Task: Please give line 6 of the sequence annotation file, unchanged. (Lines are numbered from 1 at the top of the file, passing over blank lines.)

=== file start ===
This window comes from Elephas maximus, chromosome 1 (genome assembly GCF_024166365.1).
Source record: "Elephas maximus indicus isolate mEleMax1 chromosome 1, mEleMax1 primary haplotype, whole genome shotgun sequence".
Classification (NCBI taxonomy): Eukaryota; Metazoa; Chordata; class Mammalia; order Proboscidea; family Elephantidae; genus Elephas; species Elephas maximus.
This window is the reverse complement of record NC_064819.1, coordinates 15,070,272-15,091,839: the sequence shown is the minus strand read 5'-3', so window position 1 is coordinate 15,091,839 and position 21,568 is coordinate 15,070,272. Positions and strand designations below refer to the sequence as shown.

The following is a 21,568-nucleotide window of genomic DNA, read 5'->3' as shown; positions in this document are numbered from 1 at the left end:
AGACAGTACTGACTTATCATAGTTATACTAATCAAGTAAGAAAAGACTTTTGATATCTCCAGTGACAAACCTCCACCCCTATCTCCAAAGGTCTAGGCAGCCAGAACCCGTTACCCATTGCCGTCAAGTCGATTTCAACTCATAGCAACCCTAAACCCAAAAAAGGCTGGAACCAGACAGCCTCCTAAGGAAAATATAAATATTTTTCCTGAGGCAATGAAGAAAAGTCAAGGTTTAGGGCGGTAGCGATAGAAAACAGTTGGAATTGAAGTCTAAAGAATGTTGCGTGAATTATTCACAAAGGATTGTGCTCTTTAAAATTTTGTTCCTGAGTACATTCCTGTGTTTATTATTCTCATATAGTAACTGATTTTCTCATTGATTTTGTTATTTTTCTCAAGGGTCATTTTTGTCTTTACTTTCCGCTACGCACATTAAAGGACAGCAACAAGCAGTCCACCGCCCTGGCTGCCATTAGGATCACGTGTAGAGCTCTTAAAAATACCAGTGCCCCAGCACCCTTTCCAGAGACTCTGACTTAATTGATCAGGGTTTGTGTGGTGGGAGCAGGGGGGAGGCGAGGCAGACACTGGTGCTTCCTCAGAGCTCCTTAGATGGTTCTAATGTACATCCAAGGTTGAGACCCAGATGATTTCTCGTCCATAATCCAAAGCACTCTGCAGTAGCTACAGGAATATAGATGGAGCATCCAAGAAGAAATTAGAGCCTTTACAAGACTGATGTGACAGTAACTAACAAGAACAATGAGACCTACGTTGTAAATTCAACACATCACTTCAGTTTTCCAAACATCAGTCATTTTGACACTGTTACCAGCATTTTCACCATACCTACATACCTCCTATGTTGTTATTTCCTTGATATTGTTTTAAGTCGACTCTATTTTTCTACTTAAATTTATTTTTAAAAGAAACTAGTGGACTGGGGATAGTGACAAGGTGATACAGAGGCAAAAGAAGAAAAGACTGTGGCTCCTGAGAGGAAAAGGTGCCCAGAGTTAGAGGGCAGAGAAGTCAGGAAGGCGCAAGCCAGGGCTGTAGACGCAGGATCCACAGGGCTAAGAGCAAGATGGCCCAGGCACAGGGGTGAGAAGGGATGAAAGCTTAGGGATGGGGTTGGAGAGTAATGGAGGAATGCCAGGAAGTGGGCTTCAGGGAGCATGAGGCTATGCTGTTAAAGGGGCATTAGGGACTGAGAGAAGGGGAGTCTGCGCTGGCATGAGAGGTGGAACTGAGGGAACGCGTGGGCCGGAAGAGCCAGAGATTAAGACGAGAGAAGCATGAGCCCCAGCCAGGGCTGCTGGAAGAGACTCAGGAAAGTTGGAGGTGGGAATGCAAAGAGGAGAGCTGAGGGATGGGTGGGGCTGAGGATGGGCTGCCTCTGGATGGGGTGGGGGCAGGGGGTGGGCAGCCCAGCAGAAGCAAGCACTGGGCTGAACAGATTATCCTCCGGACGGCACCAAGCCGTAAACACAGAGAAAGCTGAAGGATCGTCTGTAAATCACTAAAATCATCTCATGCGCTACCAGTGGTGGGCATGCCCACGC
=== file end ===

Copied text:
AGACAGTACTGACTTATCATAGTTATACTAATCAAGTAAGAAAAGACTTTTGATATCTCCAGTGACAAACCTCCACCCCTATCTCCAAAGGTCTAGGCAGCCAGAACCCGTTACCCATTGCCGTCAAGTCGATTTCAACTCATAGCAACCCTAAACCCAAAAAAGGCTGGAACCAGACAGCCTCCTAAGGAAAATATAAATATTTTTCCTGAGGCAATGAAGAAAAGTCAAGGTTTAGGGCGGTAGCGATAGAAAACAGTTGGAATTGAAGTCTAAAGAATGTTGCGTGAATTATTCACAAAGGATTGTGCTCTTTAAAATTTTGTTCCTGAGTACATTCCTGTGTTTATTATTCTCATATAGTAACTGATTTTCTCATTGATTTTGTTATTTTTCTCAAGGGTCATTTTTGTCTTTACTTTCCGCTACGCACATTAAAGGACAGCAACAAGCAGTCCACCGCCCTGGCTGCCATTAGGATCACGTGTAGAGCTCTTAAAAATACCAGTGCCCCAGCACCCTTTCCAGAGACTCTGACTTAATTGATCAGGGTTTGTGTGGTGGGAGCAGGGGGGAGGCGAGGCAGACACTGGTGCTTCCTCAGAGCTCCTTAGATGGTTCTAATGTACATCCAAGGTTGAGACCCAGATGATTTCTCGTCCATAATCCAAAGCACTCTGCAGTAGCTACAGGAATATAGATGGAGCATCCAAGAAGAAATTAGAGCCTTTACAAGACTGATGTGACAGTAACTAACAAGAACAATGAGACCTACGTTGTAAATTCAACACATCACTTCAGTTTTCCAAACATCAGTCATTTTGACACTGTTACCAGCATTTTCACCATACCTACATACCTCCTATGTTGTTATTTCCTTGATATTGTTTTAAGTCGACTCTATTTTTCTACTTAAATTTATTTTTAAAAGAAACTAGTGGACTGGGGATAGTGACAAGGTGATACAGAGGCAAAAGAAGAAAAGACTGTGGCTCCTGAGAGGAAAAGGTGCCCAGAGTTAGAGGGCAGAGAAGTCAGGAAGGCGCAAGCCAGGGCTGTAGACGCAGGATCCACAGGGCTAAGAGCAAGATGGCCCAGGCACAGGGGTGAGAAGGGATGAAAGCTTAGGGATGGGGTTGGAGAGTAATGGAGGAATGCCAGGAAGTGGGCTTCAGGGAGCATGAGGCTATGCTGTTAAAGGGGCATTAGGGACTGAGAGAAGGGGAGTCTGCGCTGGCATGAGAGGTGGAACTGAGGGAACGCGTGGGCCGGAAGAGCCAGAGATTAAGACGAGAGAAGCATGAGCCCCAGCCAGGGCTGCTGGAAGAGACTCAGGAAAGTTGGAGGTGGGAATGCAAAGAGGAGAGCTGAGGGATGGGTGGGGCTGAGGATGGGCTGCCTCTGGATGGGGTGGGGGCAGGGGGTGGGCAGCCCAGCAGAAGCAAGCACTGGGCTGAACAGATTATCCTCCGGACGGCACCAAGCCGTAAACACAGAGAAAGCTGAAGGATCGTCTGTAAATCACTAAAATCATCTCATGCGCTACCAGTGGTGGGCATGCCCACGC